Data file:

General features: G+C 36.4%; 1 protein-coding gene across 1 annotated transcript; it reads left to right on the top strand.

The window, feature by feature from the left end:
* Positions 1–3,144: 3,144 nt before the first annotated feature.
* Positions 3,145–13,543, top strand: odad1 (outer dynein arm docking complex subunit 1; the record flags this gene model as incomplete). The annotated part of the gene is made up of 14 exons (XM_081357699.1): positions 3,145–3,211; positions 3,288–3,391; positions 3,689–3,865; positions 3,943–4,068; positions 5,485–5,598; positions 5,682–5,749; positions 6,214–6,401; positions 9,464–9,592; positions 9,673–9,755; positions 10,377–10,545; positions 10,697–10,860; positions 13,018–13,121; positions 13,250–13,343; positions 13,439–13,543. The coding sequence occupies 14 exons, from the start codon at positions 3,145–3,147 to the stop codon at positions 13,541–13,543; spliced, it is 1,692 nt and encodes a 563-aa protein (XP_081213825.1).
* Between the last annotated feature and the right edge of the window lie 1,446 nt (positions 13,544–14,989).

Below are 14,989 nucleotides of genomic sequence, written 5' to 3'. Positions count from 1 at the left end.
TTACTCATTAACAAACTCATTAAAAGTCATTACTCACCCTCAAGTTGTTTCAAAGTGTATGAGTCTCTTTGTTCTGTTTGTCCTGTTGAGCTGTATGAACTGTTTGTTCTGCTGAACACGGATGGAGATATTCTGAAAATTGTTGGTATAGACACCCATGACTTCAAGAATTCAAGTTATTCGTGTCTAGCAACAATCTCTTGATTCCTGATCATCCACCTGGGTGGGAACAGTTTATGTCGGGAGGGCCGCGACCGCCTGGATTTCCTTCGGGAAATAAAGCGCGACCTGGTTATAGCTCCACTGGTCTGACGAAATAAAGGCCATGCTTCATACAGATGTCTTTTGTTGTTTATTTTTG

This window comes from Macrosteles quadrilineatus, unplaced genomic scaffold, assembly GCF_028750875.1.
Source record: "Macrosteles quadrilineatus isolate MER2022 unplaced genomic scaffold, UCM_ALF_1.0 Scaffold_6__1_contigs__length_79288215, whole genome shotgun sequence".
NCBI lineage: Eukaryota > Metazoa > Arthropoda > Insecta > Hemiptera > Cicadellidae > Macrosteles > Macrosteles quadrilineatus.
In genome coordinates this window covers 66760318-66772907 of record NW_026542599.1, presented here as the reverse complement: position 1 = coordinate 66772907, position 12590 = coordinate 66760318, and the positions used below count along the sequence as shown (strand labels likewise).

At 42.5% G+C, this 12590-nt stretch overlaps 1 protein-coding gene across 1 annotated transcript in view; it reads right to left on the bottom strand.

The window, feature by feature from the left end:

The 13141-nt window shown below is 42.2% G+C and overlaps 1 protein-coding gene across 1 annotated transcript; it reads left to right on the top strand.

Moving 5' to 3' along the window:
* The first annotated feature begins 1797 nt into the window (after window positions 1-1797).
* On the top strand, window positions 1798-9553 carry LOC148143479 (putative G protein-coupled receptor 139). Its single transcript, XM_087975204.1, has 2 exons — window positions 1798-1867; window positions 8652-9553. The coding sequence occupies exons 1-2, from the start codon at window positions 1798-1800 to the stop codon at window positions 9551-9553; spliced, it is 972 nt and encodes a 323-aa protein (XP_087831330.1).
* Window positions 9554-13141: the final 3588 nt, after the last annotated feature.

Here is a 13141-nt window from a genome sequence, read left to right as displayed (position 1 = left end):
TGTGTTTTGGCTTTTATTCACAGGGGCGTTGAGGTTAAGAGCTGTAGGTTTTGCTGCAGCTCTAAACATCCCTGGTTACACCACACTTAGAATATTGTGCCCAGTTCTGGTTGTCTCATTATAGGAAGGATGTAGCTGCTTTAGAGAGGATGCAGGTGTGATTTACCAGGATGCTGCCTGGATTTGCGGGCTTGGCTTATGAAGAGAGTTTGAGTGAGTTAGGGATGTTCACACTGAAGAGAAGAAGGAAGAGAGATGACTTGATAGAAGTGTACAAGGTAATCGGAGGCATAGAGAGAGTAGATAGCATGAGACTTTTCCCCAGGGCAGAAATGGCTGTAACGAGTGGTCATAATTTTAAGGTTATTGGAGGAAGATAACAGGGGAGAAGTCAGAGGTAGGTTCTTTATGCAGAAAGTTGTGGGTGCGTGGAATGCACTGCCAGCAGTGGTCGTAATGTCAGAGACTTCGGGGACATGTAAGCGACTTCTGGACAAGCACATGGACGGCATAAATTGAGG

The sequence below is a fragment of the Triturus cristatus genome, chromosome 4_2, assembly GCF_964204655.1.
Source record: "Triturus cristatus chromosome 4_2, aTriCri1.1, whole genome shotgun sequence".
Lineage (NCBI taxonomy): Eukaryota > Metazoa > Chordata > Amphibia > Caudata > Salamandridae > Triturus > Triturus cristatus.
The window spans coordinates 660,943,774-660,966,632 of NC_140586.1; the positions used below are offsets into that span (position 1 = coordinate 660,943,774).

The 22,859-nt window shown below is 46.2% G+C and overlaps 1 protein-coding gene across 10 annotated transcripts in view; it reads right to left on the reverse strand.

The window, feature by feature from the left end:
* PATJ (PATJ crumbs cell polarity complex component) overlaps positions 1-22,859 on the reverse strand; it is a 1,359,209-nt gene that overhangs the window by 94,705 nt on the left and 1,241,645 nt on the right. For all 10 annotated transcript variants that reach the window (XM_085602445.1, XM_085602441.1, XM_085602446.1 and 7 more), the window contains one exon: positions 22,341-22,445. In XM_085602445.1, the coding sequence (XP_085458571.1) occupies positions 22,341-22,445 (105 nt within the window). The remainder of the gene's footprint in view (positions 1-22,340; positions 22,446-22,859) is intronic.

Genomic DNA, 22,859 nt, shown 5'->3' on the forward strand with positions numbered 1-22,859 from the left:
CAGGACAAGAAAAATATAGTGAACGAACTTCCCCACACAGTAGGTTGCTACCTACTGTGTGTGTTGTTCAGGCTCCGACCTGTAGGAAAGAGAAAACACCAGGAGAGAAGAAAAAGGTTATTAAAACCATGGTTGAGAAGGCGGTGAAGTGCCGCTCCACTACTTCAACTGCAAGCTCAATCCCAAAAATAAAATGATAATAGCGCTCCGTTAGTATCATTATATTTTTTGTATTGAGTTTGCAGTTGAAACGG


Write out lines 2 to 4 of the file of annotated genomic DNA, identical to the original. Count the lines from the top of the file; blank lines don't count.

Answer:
The window, feature by feature from the left end:
* Positions 1–3,144: 3,144 nt before the first annotated feature.
* Positions 3,145–13,543, top strand: odad1 (outer dynein arm docking complex subunit 1; the record flags this gene model as incomplete). The annotated part of the gene is made up of 14 exons (XM_081357699.1): positions 3,145–3,211; positions 3,288–3,391; positions 3,689–3,865; positions 3,943–4,068; positions 5,485–5,598; positions 5,682–5,749; positions 6,214–6,401; positions 9,464–9,592; positions 9,673–9,755; positions 10,377–10,545; positions 10,697–10,860; positions 13,018–13,121; positions 13,250–13,343; positions 13,439–13,543. The coding sequence occupies 14 exons, from the start codon at positions 3,145–3,147 to the stop codon at positions 13,541–13,543; spliced, it is 1,692 nt and encodes a 563-aa protein (XP_081213825.1).